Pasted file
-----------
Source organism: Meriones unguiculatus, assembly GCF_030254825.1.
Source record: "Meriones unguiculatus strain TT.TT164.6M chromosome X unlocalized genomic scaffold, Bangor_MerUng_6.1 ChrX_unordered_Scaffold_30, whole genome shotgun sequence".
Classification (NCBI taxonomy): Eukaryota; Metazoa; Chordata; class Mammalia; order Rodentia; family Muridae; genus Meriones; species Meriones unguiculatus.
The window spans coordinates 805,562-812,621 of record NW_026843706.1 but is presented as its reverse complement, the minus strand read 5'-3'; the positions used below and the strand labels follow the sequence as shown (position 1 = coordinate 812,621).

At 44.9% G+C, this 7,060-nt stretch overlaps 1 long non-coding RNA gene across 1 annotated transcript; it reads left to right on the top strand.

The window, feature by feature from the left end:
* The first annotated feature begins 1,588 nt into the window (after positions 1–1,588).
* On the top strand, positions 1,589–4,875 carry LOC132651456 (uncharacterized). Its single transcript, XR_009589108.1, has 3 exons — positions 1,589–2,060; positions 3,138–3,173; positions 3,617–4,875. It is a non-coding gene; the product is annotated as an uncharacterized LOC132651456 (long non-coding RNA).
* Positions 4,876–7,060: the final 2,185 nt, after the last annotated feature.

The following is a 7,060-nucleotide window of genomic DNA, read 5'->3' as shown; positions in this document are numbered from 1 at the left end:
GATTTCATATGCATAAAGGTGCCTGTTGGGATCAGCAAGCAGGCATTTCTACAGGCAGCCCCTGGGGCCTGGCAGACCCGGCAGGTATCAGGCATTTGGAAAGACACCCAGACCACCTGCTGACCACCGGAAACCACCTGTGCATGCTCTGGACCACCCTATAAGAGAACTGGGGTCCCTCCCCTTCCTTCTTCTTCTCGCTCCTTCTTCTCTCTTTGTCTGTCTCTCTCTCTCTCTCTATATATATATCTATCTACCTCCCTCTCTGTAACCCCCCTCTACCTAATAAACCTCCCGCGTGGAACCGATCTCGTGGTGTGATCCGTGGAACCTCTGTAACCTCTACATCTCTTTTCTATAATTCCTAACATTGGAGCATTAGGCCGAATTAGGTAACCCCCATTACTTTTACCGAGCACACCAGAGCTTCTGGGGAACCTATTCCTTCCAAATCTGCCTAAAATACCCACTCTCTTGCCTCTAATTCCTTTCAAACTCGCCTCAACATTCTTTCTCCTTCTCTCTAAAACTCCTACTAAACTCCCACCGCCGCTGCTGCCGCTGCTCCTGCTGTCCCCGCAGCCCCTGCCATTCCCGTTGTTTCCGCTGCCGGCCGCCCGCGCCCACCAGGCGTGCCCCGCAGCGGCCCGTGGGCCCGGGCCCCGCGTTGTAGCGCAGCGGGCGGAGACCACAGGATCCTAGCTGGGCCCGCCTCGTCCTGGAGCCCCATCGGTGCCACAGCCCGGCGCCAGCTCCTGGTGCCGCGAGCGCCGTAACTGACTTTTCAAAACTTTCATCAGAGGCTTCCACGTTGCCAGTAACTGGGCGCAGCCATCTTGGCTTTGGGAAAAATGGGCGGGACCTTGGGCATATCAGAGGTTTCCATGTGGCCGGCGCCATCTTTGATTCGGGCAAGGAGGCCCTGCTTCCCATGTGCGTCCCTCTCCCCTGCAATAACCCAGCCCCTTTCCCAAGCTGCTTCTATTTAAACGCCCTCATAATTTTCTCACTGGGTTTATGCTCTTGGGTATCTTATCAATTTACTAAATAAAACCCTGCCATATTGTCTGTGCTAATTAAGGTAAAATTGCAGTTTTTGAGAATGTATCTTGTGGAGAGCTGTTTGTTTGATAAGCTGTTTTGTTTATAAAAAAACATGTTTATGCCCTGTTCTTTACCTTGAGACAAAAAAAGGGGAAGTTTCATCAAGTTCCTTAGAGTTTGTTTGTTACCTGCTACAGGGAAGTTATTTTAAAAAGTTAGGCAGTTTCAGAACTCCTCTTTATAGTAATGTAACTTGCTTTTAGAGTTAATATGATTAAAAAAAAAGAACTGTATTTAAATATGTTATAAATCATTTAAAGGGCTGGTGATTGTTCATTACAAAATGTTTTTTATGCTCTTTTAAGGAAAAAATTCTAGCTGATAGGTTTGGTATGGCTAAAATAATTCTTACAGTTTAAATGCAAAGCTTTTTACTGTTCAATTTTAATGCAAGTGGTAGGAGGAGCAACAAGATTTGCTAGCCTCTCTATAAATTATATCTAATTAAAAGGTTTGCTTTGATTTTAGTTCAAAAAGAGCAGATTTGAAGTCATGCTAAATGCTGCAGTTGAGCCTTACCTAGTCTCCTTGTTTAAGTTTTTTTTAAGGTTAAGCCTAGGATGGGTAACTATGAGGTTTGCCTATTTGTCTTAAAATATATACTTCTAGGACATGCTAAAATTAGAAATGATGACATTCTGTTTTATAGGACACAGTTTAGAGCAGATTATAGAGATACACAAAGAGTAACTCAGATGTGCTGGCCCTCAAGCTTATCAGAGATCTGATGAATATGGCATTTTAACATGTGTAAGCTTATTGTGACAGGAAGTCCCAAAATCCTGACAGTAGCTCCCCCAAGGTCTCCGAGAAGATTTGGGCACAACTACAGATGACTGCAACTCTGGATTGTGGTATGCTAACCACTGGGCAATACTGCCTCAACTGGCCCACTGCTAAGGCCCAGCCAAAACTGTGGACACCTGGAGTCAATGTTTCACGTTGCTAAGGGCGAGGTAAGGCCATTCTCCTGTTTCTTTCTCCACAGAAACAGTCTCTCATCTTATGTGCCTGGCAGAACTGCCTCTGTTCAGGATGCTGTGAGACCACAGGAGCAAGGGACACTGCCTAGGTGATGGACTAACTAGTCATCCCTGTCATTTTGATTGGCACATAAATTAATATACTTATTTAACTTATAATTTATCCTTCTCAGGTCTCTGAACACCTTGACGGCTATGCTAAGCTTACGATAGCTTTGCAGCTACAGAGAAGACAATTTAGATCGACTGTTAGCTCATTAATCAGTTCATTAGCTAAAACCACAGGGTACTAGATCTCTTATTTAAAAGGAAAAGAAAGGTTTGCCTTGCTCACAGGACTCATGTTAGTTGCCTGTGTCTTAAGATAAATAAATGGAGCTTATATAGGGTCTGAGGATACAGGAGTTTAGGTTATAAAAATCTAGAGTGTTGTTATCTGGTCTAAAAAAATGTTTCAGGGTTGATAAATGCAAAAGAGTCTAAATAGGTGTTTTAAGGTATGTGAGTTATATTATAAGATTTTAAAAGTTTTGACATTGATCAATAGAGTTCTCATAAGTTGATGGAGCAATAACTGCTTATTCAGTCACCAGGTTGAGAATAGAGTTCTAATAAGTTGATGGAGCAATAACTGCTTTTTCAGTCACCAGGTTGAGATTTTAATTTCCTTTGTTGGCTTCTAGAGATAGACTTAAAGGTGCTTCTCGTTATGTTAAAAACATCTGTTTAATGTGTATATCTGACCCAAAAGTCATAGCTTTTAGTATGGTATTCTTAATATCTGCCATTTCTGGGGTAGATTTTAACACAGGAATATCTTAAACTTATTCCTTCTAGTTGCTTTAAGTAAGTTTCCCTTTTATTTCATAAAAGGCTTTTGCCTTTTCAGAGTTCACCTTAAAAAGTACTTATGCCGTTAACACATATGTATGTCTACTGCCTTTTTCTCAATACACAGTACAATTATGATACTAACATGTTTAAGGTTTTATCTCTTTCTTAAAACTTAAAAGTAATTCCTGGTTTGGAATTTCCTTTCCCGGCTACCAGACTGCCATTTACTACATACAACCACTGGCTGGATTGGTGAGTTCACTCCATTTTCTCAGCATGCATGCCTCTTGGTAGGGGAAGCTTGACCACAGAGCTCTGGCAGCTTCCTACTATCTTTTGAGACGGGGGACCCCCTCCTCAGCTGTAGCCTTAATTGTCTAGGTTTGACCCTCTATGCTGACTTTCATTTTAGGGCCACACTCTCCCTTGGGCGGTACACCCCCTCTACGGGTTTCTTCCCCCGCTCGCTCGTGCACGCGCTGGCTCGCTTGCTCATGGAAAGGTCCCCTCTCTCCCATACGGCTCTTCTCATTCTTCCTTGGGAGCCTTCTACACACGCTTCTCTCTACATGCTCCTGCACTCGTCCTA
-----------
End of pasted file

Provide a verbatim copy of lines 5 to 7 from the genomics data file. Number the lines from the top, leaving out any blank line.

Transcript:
At 44.9% G+C, this 7,060-nt stretch overlaps 1 long non-coding RNA gene across 1 annotated transcript; it reads left to right on the top strand.

The window, feature by feature from the left end:
* The first annotated feature begins 1,588 nt into the window (after positions 1–1,588).